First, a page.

Cruisers Forum
 


Join CruisersForum Today

Reply
 
Thread Tools Rate Thread Display Modes
Old 16-01-2008, 14:16   #1
Registered User
 
vacendak's Avatar

Join Date: Aug 2007
Posts: 166
hawse-pipe - Gurus, need your advice

how acceptable is installing the hawsepipe angularly, e.g. 45 to deck
or (better) with a 90 elbow ?
are there any common restrictions / requirements in the case ?
__________________

__________________
vacendak is offline   Reply With Quote
Old 16-01-2008, 15:23   #2
Moderator Emeritus
 
Pblais's Avatar

Join Date: Mar 2003
Location: Hayes, VA
Boat: Gozzard 36
Posts: 8,700
Images: 15
Send a message via Skype™ to Pblais
If you are attempting to run to a chain locker farther away than directly under a windlass then getting this part wrong is going to mean lots of hassles.

With chain you need a straight drop so the weight of the free falling chain will hold the chain against the gypsy without slipping. This is very important. Anything less than 90 degrees is going to reduce the downward force. The chain can slip coming up and down. The other problem is when chain is going out it may catch on the bottom of the lip of what ever is making it not go straight up and down. A rotated link might jam the whole process.
__________________

__________________
Paul Blais
s/v Bright Eyes Gozzard 36
37 15.7 N 76 28.9 W
Pblais is offline   Reply With Quote
Old 16-01-2008, 15:29   #3
Moderator Emeritus
 
GordMay's Avatar

Join Date: Mar 2003
Location: Thunder Bay, Ontario - 48-29N x 89-20W
Boat: (Cruiser Living On Dirt)
Posts: 31,579
Images: 240
Chain, trying to pass through a 90 deg. elbow, will jam immediately.
Chain, trying to pass along a 45 deg. incline will jam quickly.
As Paul noted, chain needs to fall nearly vertically, which also improves the Gypsy's grip.
__________________
Gord May
"If you didn't have the time or money to do it right in the first place, when will you get the time/$ to fix it?"



GordMay is offline   Reply With Quote
Old 16-01-2008, 15:44   #4
Registered User
 
vacendak's Avatar

Join Date: Aug 2007
Posts: 166
Question thank you, gentlemen

what still remains unclear to me is that on the the following drawing:



I see a 90 turn of the chain - just below the gypsy

my question arises from rather complicated installation of chainlockers
on our new boat - either the chain must change it's direction or
I will never be able to reach the small forepeak without major surgery
__________________
vacendak is offline   Reply With Quote
Old 16-01-2008, 15:55   #5
Moderator Emeritus
 
Pblais's Avatar

Join Date: Mar 2003
Location: Hayes, VA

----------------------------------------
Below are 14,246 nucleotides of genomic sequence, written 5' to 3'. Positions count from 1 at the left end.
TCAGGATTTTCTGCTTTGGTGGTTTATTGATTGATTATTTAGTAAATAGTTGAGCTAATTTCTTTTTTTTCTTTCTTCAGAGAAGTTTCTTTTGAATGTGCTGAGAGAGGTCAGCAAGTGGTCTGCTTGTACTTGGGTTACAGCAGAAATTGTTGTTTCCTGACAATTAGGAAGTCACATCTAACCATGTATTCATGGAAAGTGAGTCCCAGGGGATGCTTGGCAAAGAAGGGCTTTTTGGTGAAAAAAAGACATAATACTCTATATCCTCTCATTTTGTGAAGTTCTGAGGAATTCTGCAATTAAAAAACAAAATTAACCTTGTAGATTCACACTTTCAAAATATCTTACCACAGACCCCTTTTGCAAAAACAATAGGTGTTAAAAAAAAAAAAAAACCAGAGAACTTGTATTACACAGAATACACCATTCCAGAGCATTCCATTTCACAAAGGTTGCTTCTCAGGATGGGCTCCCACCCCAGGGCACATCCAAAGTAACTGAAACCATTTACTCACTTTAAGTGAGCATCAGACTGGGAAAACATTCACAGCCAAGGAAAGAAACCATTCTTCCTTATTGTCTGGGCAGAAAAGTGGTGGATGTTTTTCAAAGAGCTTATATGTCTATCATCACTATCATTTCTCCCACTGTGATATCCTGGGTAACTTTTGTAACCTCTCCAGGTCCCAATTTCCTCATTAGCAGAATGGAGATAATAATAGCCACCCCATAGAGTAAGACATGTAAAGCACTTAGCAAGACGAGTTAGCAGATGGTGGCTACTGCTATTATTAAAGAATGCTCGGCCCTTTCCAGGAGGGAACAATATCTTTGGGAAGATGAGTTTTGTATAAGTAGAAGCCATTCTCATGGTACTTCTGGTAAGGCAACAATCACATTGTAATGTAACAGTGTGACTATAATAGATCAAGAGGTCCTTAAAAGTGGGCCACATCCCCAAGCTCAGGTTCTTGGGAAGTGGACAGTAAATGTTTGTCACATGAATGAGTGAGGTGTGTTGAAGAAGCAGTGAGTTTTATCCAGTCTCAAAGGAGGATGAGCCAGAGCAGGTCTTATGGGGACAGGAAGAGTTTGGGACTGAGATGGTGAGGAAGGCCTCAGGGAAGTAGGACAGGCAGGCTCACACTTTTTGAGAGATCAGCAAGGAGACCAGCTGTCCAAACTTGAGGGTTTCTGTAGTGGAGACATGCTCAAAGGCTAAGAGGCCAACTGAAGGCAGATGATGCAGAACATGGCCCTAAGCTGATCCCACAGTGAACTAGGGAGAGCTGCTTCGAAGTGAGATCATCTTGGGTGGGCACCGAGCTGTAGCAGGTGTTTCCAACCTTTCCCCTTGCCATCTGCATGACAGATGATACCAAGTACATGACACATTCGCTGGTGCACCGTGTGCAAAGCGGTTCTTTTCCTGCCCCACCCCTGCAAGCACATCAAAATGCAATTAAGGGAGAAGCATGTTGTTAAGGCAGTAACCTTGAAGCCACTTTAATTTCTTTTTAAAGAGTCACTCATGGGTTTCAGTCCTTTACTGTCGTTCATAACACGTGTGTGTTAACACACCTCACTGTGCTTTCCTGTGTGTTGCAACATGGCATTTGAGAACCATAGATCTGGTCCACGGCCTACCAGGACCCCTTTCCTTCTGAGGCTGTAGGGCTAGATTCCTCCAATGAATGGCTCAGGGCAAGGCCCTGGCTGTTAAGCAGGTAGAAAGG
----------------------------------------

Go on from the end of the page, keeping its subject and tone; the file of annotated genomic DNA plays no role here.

Boat: Gozzard 36
Posts: 8,700
Images: 15
Send a message via Skype™ to Pblais
This is a quote from a vertical windlass manual made by Vetus. They all are similar. The chain "cones" up in a pile and the distance from the top of the pile to the bottom of the deck is the distance of free fall you need. Horizontal windlasses need the same thing.

Quote:
The anchor should preferably be positioned above the deepest point of the chain locker. The chain has the tendency to heap itself up in a pyramid shape. Make the chain locker as deep as possible to prevent this problem. Make sure there is a free space of at least 30 cm between the underside of the deck and the top of the piled up chain. Polished stainless steel chain has fewer problems with becoming piled up in the chain locker because it is smooth. The chain should run out horizontally (max. 5˚) to the hawse pipe or the bow roller. Please note that the spanned bow of the chain on the Gypsy should at least be 90˚; this also goes for the hinged bow roller.


You might position the anchor windlass higher up, by means of a filler plate made of wood so as to comply to the demands. A possible circle on deck should also be

justified by means of a filler plate made of wood.
The only solution I have seen was one with my last boat. I could not keep all the chain in the locker under the windlass. I had extra chain off in another location that I manually pulled into the locker to let it out. I normally didn't need that much so it wasn't a huge deal. This is a serious problem you have to deal with. If you don't then the windlass won't work well at all.
__________________
Paul Blais
s/v Bright Eyes Gozzard 36
37 15.7 N 76 28.9 W
Pblais is offline   Reply With Quote
Old 16-01-2008, 16:36   #6
Senior Cruiser
 
roverhi's Avatar

Cruisers Forum Supporter

Join Date: Aug 2005
Location: Kona, Hawaii, Carlsbad, CA
Boat: 1969 Pearson 35 #108 & 1976 Sabre 28
Posts: 6,003
Send a message via Yahoo to roverhi
The chain can make a 90 degree turn below deck to get to a chain locker. The key is having enough depth in your chain locker so the vertical weight of the chain, after the 90, is enough to pull the chain through. I did it on our W32 as I wanted to store the chain under the vee berth but didn't want the hawse to run through the cabin. It worked with partial success. Could winch up the first 150' of 3/8" chain before the pile got too high and the vertical drop of the chain got too short. With the remaining 75', had to go below and knock the pile down and run back on deck to crank in another 25' or so and repeat the process. From memory, about 24", maybe less, of vertical drop on top of the pile of chain would pull the chain into the chain locker without my help.